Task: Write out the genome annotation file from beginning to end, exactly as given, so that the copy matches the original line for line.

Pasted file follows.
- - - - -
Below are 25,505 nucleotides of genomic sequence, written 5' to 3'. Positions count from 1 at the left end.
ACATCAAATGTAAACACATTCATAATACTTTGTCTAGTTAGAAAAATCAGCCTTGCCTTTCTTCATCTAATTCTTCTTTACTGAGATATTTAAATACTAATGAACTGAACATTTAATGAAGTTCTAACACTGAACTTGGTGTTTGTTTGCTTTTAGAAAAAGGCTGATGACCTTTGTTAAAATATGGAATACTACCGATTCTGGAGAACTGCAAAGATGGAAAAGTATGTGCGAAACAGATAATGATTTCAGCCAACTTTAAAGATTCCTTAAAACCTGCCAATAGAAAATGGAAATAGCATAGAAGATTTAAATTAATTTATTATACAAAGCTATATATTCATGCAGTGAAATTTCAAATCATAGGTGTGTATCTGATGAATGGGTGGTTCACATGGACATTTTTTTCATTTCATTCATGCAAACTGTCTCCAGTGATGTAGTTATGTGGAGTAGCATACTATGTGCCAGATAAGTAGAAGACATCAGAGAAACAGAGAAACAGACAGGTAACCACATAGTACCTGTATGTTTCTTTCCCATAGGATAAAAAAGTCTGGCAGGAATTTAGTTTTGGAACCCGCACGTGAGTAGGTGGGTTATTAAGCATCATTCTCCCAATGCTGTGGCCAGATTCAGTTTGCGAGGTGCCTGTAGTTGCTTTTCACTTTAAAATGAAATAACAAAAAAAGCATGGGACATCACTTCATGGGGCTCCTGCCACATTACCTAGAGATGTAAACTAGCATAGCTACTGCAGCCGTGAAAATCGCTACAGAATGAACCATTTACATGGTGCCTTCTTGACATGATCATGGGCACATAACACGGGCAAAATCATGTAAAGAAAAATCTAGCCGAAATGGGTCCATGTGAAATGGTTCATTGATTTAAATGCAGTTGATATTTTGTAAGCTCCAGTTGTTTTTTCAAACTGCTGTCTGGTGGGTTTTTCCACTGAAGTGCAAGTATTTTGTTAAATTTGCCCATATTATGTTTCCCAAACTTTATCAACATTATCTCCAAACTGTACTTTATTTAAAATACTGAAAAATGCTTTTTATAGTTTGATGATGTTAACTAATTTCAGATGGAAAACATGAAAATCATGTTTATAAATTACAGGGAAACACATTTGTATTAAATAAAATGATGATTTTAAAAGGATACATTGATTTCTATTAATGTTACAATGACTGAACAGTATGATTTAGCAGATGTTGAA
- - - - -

Below are 25,505 nucleotides of genomic sequence, written 5' to 3'. Positions count from 1 at the left end.
ACATCAAATGTAAACACATTCATAATACTTTGTCTAGTTAGAAAAATCAGCCTTGCCTTTCTTCATCTAATTCTTCTTTACTGAGATATTTAAATACTAATGAACTGAACATTTAATGAAGTTCTAACACTGAACTTGGTGTTTGTTTGCTTTTAGAAAAAGGCTGATGACCTTTGTTAAAATATGGAATACTACCGATTCTGGAGAACTGCAAAGATGGAAAAGTATGTGCGAAACAGATAATGATTTCAGCCAACTTTAAAGATTCCTTAAAACCTGCCAATAGAAAATGGAAATAGCATAGAAGATTTAAATTAATTTATTATACAAAGCTATATATTCATGCAGTGAAATTTCAAATCATAGGTGTGTATCTGATGAATGGGTGGTTCACATGGACATTTTTTTCATTTCATTCATGCAAACTGTCTCCAGTGATGTAGTTATGTGGAGTAGCATACTATGTGCCAGATAAGTAGAAGACATCAGAGAAACAGAGAAACAGACAGGTAACCACATAGTACCTGTATGTTTCTTTCCCATAGGATAAAAAAGTCTGGCAGGAATTTAGTTTTGGAACCCGCACGTGAGTAGGTGGGTTATTAAGCATCATTCTCCCAATGCTGTGGCCAGATTCAGTTTGCGAGGTGCCTGTAGTTGCTTTTCACTTTAAAATGAAATAACAAAAAAAGCATGGGACATCACTTCATGGGGCTCCTGCCACATTACCTAGAGATGTAAACTAGCATAGCTACTGCAGCCGTGAAAATCGCTACAGAATGAACCATTTACATGGTGCCTTCTTGACATGATCATGGGCACATAACACGGGCAAAATCATGTAAAGAAAAATCTAGCCGAAATGGGTCCATGTGAAATGGTTCATTGATTTAAATGCAGTTGATATTTTGTAAGCTCCAGTTGTTTTTTCAAACTGCTGTCTGGTGGGTTTTTCCACTGAAGTGCAAGTATTTTGTTAAATTTGCCCATATTATGTTTCCCAAACTTTATCAACATTATCTCCAAACTGTACTTTATTTAAAATACTGAAAAATGCTTTTTATAGTTTGATGATGTTAACTAATTTCAGATGGAAAACATGAAAATCATGTTTATAAATTACAGGGAAACACATTTGTATTAAATAAAATGATGATTTTAAAAGGATACATTGATTTCTATTAATGTTACAATGACTGAACAGTATGATTTAGCAGATGTTGAA